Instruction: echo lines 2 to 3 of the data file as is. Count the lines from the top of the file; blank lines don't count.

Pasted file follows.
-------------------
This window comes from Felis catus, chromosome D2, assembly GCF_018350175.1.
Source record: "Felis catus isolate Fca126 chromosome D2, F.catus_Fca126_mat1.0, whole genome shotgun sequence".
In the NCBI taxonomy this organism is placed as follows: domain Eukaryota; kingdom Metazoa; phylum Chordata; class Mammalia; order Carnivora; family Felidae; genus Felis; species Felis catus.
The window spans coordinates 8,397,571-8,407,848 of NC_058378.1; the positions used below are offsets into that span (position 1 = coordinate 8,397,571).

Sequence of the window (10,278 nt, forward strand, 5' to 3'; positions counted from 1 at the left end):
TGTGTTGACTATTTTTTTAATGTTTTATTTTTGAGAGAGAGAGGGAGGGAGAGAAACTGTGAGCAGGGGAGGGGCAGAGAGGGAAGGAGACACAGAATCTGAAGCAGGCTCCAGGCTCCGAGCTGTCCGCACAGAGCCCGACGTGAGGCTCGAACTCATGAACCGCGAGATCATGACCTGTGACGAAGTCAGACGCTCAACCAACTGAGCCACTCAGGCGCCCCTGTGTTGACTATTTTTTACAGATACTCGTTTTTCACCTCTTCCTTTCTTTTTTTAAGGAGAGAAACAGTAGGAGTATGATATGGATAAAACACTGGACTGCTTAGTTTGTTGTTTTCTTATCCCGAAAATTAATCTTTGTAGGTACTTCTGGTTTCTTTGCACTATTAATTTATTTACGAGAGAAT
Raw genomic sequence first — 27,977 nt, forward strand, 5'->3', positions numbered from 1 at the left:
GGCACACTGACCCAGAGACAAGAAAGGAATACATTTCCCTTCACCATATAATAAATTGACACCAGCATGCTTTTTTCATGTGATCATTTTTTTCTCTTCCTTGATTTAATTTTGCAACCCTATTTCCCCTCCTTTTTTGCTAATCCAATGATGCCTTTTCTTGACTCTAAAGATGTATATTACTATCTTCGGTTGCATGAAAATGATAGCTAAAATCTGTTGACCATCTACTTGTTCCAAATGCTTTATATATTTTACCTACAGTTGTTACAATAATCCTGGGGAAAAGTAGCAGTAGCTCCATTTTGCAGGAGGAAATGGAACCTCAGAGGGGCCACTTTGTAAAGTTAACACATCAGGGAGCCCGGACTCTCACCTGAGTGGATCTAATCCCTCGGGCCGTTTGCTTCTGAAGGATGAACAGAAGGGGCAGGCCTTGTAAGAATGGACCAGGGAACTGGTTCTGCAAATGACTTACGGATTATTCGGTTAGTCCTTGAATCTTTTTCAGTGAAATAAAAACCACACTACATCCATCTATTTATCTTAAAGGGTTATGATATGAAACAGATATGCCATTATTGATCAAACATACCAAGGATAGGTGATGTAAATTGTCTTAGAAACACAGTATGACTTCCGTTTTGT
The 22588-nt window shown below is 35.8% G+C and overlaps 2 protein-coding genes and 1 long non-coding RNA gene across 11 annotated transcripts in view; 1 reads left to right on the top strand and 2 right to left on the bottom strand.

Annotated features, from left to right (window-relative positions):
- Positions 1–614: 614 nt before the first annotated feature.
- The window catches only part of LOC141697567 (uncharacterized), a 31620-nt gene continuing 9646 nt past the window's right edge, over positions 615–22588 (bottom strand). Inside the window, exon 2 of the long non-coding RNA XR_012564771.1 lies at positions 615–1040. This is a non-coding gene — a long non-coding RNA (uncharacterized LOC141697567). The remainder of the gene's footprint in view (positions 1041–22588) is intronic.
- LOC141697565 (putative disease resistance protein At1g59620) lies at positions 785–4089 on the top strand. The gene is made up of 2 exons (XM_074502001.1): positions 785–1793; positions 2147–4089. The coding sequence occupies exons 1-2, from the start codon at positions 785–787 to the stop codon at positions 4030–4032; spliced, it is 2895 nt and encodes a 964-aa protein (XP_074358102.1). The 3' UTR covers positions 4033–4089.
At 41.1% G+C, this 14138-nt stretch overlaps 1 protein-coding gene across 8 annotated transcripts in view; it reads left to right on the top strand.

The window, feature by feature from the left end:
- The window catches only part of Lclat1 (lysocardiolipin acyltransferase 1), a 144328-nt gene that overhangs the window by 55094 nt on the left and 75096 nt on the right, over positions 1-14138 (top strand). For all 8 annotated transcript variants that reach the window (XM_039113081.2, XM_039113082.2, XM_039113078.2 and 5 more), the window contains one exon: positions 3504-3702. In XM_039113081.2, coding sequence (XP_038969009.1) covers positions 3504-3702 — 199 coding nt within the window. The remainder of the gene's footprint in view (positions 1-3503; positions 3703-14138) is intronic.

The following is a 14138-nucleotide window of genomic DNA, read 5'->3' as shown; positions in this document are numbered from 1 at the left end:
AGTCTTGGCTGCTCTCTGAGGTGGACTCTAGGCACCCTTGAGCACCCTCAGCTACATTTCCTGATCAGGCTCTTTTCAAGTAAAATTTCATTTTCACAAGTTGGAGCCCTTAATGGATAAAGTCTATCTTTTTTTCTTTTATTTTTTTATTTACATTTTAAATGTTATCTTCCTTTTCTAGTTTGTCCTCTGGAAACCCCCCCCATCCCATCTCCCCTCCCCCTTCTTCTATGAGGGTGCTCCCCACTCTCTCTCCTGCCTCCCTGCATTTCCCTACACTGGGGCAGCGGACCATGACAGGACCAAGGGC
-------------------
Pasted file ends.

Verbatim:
Source record: "Felis catus isolate Fca126 chromosome D2, F.catus_Fca126_mat1.0, whole genome shotgun sequence".
In the NCBI taxonomy this organism is placed as follows: domain Eukaryota; kingdom Metazoa; phylum Chordata; class Mammalia; order Carnivora; family Felidae; genus Felis; species Felis catus.